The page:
Paying It Forward

“Paying it forward” is what Juan Gilbert is all about.

Gilbert’s path to the White House began in Hamilton, Ohio, where his father owned an automotive repair shop and his mother was a teacher’s aide in a public school. A member of his high school’s highly ranked basketball team, Gilbert credits his coach with pushing the players to be scholars as well as athletes. Gilbert listened and graduated 21st in a class of 600.

First in his family to go to college, Gilbert’s plans were to graduate and get a job. But ad hoc mentors would have none of that.

While majoring in chemistry, Gilbert was encouraged to pursue advanced studies in that field. Instead, he changed his major to systems analysis “to avoid going to grad school” and to be job-ready after college. But work at the NCR Corporation after graduation didn’t satisfy him, and Gilbert started night classes in computer science at the University of Cincinnati. While there, one of his professors encouraged him to continue on for a Ph.D.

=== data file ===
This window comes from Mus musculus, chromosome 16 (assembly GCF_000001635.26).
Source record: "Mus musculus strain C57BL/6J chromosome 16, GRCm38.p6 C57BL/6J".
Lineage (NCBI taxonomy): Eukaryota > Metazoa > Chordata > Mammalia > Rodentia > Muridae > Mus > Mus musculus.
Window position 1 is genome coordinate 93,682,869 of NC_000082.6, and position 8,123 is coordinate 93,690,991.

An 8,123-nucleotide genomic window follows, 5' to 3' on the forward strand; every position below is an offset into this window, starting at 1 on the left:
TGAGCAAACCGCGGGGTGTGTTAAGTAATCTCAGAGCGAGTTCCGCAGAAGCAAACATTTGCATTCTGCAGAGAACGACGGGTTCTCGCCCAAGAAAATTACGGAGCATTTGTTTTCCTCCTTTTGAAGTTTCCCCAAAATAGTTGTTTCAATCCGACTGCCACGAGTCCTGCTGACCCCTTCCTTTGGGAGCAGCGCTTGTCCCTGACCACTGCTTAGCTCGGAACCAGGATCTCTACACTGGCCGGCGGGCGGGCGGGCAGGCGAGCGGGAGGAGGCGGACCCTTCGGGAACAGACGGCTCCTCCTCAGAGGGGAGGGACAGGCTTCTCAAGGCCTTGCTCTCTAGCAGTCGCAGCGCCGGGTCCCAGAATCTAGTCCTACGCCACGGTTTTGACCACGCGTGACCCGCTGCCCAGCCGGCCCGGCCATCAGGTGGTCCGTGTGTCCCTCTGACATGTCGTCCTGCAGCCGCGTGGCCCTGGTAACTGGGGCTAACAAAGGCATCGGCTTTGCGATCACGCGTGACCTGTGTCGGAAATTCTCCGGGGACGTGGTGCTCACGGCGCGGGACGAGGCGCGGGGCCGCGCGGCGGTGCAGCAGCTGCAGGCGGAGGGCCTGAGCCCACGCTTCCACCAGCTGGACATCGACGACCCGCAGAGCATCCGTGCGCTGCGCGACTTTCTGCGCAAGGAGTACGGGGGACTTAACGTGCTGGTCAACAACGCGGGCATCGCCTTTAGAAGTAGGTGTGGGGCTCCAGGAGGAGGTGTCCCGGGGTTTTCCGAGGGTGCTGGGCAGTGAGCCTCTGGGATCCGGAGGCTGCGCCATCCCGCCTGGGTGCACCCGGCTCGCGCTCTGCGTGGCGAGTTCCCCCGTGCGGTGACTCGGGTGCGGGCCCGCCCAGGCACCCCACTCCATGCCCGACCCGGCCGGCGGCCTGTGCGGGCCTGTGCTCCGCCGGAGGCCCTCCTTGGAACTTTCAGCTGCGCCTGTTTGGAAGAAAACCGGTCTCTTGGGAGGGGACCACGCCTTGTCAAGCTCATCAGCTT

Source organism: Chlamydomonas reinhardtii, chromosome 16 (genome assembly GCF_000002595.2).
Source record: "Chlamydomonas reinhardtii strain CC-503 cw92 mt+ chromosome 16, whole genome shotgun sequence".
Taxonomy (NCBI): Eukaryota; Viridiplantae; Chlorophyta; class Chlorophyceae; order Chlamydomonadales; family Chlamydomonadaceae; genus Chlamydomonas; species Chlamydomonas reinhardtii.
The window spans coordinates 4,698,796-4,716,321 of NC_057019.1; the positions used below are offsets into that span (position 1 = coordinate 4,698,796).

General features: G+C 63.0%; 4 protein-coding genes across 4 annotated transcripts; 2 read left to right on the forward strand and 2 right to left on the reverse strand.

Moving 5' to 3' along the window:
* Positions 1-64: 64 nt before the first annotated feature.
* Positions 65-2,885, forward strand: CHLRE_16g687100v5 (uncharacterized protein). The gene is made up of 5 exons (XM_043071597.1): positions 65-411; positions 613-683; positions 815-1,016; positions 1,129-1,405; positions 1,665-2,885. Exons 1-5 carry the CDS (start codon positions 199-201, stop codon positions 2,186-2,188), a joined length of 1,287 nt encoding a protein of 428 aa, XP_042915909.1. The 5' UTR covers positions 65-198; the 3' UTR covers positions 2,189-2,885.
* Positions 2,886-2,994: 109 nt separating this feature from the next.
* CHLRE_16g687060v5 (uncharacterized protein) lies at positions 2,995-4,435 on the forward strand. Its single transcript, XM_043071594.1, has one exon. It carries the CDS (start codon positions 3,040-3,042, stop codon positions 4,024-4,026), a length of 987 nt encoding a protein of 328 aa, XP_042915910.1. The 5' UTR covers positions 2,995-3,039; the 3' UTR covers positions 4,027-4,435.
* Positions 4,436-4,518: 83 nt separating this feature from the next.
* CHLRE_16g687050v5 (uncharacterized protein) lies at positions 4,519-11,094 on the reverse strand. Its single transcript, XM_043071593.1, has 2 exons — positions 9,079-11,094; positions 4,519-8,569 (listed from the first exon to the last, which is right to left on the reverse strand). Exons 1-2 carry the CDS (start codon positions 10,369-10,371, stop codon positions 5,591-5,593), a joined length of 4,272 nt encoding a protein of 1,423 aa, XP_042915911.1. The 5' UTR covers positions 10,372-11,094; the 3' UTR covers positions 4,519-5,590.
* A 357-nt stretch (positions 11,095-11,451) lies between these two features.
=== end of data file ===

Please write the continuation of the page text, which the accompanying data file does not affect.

“I’d never thought of it as an option,” recalls Gilbert. But when his professor told Gilbert that he’d hire him if he got a doctorate, he decided to take the plunge.

Then, while a Ph.D. candidate, his adviser was denied tenure, and Gilbert returned to the corporate world—but not for long.

“At a conference, I met Dr. Andrea Lawrence,” Gilbert said, “the first African-American I had met with a Ph.D. in computer science.” She introduced him to others in the African-American computer science community. “I ended up going back to the University of Cincinnati,” he added. His adviser accepted him back and provided him funding.

Lawrence’s encouragement of Gilbert and her introducing him to a community of like-minded African-Americans was crucial to his success.

“I decided, if I became a professor, I’d never allow African-American students to feel isolated because I knew what that felt like,” Gilbert said.

York commented: “There is definitely an element of luck in finding a good mentor. But there must also be an element of determination in the mentee.”

Editor’s Note: Applications Quest, LLC, is a wholly owned subsidiary of Cox, Matthews & Associates, the parent company of Diverse: Issues in Higher Education.